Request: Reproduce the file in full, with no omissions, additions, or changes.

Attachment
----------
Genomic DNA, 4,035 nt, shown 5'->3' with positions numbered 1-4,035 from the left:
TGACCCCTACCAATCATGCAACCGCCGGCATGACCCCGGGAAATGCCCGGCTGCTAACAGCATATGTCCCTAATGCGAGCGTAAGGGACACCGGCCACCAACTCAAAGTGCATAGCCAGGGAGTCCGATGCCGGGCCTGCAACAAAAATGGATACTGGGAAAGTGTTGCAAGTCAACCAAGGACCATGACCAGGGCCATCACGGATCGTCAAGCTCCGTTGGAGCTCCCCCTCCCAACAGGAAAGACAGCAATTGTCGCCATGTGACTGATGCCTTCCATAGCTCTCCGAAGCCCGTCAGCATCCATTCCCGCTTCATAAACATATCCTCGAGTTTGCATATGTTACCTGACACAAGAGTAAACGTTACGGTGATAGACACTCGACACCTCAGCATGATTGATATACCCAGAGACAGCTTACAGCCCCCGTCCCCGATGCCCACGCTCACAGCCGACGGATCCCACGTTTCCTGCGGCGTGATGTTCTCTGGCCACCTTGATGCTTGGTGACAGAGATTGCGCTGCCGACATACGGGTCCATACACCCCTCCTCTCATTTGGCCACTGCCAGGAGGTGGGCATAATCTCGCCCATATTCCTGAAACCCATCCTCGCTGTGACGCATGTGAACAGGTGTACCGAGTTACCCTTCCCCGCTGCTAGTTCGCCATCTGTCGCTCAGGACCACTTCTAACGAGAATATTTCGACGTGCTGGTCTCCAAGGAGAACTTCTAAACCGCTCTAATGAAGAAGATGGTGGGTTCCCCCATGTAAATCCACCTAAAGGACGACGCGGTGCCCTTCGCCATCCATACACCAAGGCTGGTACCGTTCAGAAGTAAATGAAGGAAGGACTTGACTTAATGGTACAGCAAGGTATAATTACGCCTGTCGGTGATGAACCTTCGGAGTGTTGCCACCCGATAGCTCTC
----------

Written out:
Genomic DNA, 4,035 nt, shown 5'->3' with positions numbered 1-4,035 from the left:
TGACCCCTACCAATCATGCAACCGCCGGCATGACCCCGGGAAATGCCCGGCTGCTAACAGCATATGTCCCTAATGCGAGCGTAAGGGACACCGGCCACCAACTCAAAGTGCATAGCCAGGGAGTCCGATGCCGGGCCTGCAACAAAAATGGATACTGGGAAAGTGTTGCAAGTCAACCAAGGACCATGACCAGGGCCATCACGGATCGTCAAGCTCCGTTGGAGCTCCCCCTCCCAACAGGAAAGACAGCAATTGTCGCCATGTGACTGATGCCTTCCATAGCTCTCCGAAGCCCGTCAGCATCCATTCCCGCTTCATAAACATATCCTCGAGTTTGCATATGTTACCTGACACAAGAGTAAACGTTACGGTGATAGACACTCGACACCTCAGCATGATTGATATACCCAGAGACAGCTTACAGCCCCCGTCCCCGATGCCCACGCTCACAGCCGACGGATCCCACGTTTCCTGCGGCGTGATGTTCTCTGGCCACCTTGATGCTTGGTGACAGAGATTGCGCTGCCGACATACGGGTCCATACACCCCTCCTCTCATTTGGCCACTGCCAGGAGGTGGGCATAATCTCGCCCATATTCCTGAAACCCATCCTCGCTGTGACGCATGTGAACAGGTGTACCGAGTTACCCTTCCCCGCTGCTAGTTCGCCATCTGTCGCTCAGGACCACTTCTAACGAGAATATTTCGACGTGCTGGTCTCCAAGGAGAACTTCTAAACCGCTCTAATGAAGAAGATGGTGGGTTCCCCCATGTAAATCCACCTAAAGGACGACGCGGTGCCCTTCGCCATCCATACACCAAGGCTGGTACCGTTCAGAAGTAAATGAAGGAAGGACTTGACTTAATGGTACAGCAAGGTATAATTACGCCTGTCGGTGATGAACCTTCGGAGTGTTGCCACCCGATAGCTCTC